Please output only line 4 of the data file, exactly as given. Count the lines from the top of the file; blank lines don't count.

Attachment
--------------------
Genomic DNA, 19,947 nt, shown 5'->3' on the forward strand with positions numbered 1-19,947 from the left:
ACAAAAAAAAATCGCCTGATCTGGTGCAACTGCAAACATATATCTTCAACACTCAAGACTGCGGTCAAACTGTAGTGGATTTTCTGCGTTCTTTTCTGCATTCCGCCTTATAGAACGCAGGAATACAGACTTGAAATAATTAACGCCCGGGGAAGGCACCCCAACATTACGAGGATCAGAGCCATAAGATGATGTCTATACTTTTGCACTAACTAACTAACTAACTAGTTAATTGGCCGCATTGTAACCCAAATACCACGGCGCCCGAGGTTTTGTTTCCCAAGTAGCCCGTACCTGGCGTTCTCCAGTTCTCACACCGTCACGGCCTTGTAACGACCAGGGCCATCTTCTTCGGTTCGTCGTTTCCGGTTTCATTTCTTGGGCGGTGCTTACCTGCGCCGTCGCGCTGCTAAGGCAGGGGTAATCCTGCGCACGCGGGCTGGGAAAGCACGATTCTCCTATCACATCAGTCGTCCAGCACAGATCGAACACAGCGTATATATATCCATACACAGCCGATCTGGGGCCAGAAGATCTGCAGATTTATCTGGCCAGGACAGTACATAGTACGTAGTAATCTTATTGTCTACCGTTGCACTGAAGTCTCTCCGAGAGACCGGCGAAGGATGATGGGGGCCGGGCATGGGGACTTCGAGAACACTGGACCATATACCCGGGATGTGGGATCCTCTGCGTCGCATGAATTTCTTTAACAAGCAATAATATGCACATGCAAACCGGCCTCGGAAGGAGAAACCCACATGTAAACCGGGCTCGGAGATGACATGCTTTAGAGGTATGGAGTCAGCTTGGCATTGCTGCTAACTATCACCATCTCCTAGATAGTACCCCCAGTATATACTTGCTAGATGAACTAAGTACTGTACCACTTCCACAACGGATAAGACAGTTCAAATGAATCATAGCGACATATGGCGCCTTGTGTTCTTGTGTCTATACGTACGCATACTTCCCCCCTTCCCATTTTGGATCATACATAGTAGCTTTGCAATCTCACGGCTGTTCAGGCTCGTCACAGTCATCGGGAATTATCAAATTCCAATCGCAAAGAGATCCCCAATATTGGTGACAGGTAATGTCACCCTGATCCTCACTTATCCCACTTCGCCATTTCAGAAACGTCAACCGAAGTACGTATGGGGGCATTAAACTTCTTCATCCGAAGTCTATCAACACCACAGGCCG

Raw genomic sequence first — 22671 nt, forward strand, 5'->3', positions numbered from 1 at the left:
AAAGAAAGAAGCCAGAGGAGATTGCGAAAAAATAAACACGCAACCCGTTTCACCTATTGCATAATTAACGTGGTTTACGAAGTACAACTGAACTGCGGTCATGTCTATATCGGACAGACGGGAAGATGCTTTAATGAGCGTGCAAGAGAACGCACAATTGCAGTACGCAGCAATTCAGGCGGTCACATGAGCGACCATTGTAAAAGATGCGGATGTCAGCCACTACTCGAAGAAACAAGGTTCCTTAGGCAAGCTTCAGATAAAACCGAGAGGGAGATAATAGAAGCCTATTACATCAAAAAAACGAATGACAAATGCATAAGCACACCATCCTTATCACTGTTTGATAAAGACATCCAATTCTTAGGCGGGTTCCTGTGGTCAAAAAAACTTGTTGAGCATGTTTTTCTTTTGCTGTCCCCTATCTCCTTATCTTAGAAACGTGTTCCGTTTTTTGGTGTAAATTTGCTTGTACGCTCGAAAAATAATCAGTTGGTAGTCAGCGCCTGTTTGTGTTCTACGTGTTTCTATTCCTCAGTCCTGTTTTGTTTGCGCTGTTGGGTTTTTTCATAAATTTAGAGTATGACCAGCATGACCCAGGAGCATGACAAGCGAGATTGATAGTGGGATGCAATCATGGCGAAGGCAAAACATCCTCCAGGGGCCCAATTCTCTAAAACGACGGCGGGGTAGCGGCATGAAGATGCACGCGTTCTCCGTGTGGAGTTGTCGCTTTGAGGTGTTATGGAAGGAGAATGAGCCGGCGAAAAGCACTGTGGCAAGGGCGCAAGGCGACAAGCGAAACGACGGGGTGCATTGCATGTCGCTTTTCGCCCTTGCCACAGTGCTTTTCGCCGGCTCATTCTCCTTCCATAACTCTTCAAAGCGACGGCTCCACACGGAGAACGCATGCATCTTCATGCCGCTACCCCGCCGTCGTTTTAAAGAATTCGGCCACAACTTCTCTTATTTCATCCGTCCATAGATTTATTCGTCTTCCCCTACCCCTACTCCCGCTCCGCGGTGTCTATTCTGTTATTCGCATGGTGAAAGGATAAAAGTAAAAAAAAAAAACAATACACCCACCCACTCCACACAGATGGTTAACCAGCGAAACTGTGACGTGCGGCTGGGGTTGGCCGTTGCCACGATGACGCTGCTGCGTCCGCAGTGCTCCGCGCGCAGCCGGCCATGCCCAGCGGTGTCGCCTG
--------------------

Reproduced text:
AAAGAAAGAAGCCAGAGGAGATTGCGAAAAAATAAACACGCAACCCGTTTCACCTATTGCATAATTAACGTGGTTTACGAAGTACAACTGAACTGCGGTCATGTCTATATCGGACAGACGGGAAGATGCTTTAATGAGCGTGCAAGAGAACGCACAATTGCAGTACGCAGCAATTCAGGCGGTCACATGAGCGACCATTGTAAAAGATGCGGATGTCAGCCACTACTCGAAGAAACAAGGTTCCTTAGGCAAGCTTCAGATAAAACCGAGAGGGAGATAATAGAAGCCTATTACATCAAAAAAACGAATGACAAATGCATAAGCACACCATCCTTATCACTGTTTGATAAAGACATCCAATTCTTAGGCGGGTTCCTGTGGTCAAAAAAACTTGTTGAGCATGTTTTTCTTTTGCTGTCCCCTATCTCCTTATCTTAGAAACGTGTTCCGTTTTTTGGTGTAAATTTGCTTGTACGCTCGAAAAATAATCAGTTGGTAGTCAGCGCCTGTTTGTGTTCTACGTGTTTCTATTCCTCAGTCCTGTTTTGTTTGCGCTGTTGGGTTTTTTCATAAATTTAGAGTATGACCAGCATGACCCAGGAGCATGACAAGCGAGATTGATAGTGGGATGCAATCATGGCGAAGGCAAAACATCCTCCAGGGGCCCAATTCTCTAAAACGACGGCGGGGTAGCGGCATGAAGATGCACGCGTTCTCCGTGTGGAGTTGTCGCTTTGAGGTGTTATGGAAGGAGAATGAGCCGGCGAAAAGCACTGTGGCAAGGGCGCAAGGCGACAAGCGAAACGACGGGGTGCATTGCATGTCGCTTTTCGCCCTTGCCACAGTGCTTTTCGCCGGCTCATTCTCCTTCCATAACTCTTCAAAGCGACGGCTCCACACGGAGAACGCATGCATCTTCATGCCGCTACCCCGCCGTCGTTTTAAAGAATTCGGCCACAACTTCTCTTATTTCATCCGTCCATAGATTTATTCGTCTTCCCCTACCCCTACTCCCGCTCCGCGGTGTCTATTCTGTTATTCGCATGGTGAAAGGATAAAAGTAAAAAAAAAAAACAATACACCCACCCACTCCACACAGATGGTTAACCAGCGAAACTGTGACGTGCGGCTGGGGTTGGCCGTTGCCACGATGACGCTGCTGCGTCCGCAGTGCTCCGCGCGCAGCCGGCCATGCCCAGCGGTGTCGCCTG